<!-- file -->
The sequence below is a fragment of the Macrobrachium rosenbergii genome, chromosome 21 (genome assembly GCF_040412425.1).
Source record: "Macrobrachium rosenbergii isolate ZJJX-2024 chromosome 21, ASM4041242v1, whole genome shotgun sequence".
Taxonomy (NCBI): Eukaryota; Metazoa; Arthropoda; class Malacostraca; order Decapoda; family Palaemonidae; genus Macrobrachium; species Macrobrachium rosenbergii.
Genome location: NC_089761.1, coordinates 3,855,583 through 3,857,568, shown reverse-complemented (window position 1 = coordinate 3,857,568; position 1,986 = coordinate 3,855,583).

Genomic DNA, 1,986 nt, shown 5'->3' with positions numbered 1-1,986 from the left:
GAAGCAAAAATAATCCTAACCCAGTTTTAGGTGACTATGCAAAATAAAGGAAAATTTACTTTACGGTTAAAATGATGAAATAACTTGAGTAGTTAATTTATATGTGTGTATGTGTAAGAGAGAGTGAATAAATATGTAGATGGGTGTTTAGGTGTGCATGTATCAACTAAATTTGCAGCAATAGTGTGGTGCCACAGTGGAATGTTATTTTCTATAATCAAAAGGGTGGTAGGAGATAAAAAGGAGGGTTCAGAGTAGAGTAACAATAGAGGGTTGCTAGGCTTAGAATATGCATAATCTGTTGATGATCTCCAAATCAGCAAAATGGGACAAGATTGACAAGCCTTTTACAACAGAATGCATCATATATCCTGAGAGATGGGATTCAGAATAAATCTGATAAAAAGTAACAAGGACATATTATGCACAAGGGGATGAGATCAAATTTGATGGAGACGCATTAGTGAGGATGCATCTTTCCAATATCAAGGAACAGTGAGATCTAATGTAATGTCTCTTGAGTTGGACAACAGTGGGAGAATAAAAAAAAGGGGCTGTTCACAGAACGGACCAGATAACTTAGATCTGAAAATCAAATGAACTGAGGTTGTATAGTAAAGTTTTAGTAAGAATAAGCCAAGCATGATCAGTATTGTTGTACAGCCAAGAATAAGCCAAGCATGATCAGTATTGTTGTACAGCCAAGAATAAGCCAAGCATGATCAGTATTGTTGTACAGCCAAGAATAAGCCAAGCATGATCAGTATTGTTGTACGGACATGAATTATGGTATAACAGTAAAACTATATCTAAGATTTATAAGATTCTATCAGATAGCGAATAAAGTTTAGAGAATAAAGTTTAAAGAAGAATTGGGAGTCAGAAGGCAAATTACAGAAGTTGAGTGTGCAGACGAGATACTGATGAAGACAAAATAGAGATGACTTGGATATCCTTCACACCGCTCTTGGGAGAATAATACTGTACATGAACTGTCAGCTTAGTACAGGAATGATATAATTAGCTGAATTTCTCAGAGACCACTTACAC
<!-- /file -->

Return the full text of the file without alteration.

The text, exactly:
The sequence below is a fragment of the Macrobrachium rosenbergii genome, chromosome 21 (genome assembly GCF_040412425.1).
Source record: "Macrobrachium rosenbergii isolate ZJJX-2024 chromosome 21, ASM4041242v1, whole genome shotgun sequence".
Taxonomy (NCBI): Eukaryota; Metazoa; Arthropoda; class Malacostraca; order Decapoda; family Palaemonidae; genus Macrobrachium; species Macrobrachium rosenbergii.
Genome location: NC_089761.1, coordinates 3,855,583 through 3,857,568, shown reverse-complemented (window position 1 = coordinate 3,857,568; position 1,986 = coordinate 3,855,583).

Genomic DNA, 1,986 nt, shown 5'->3' with positions numbered 1-1,986 from the left:
GAAGCAAAAATAATCCTAACCCAGTTTTAGGTGACTATGCAAAATAAAGGAAAATTTACTTTACGGTTAAAATGATGAAATAACTTGAGTAGTTAATTTATATGTGTGTATGTGTAAGAGAGAGTGAATAAATATGTAGATGGGTGTTTAGGTGTGCATGTATCAACTAAATTTGCAGCAATAGTGTGGTGCCACAGTGGAATGTTATTTTCTATAATCAAAAGGGTGGTAGGAGATAAAAAGGAGGGTTCAGAGTAGAGTAACAATAGAGGGTTGCTAGGCTTAGAATATGCATAATCTGTTGATGATCTCCAAATCAGCAAAATGGGACAAGATTGACAAGCCTTTTACAACAGAATGCATCATATATCCTGAGAGATGGGATTCAGAATAAATCTGATAAAAAGTAACAAGGACATATTATGCACAAGGGGATGAGATCAAATTTGATGGAGACGCATTAGTGAGGATGCATCTTTCCAATATCAAGGAACAGTGAGATCTAATGTAATGTCTCTTGAGTTGGACAACAGTGGGAGAATAAAAAAAAGGGGCTGTTCACAGAACGGACCAGATAACTTAGATCTGAAAATCAAATGAACTGAGGTTGTATAGTAAAGTTTTAGTAAGAATAAGCCAAGCATGATCAGTATTGTTGTACAGCCAAGAATAAGCCAAGCATGATCAGTATTGTTGTACAGCCAAGAATAAGCCAAGCATGATCAGTATTGTTGTACAGCCAAGAATAAGCCAAGCATGATCAGTATTGTTGTACGGACATGAATTATGGTATAACAGTAAAACTATATCTAAGATTTATAAGATTCTATCAGATAGCGAATAAAGTTTAGAGAATAAAGTTTAAAGAAGAATTGGGAGTCAGAAGGCAAATTACAGAAGTTGAGTGTGCAGACGAGATACTGATGAAGACAAAATAGAGATGACTTGGATATCCTTCACACCGCTCTTGGGAGAATAATACTGTACATGAACTGTCAGCTTAGTACAGGAATGATATAATTAGCTGAATTTCTCAGAGACCACTTACAC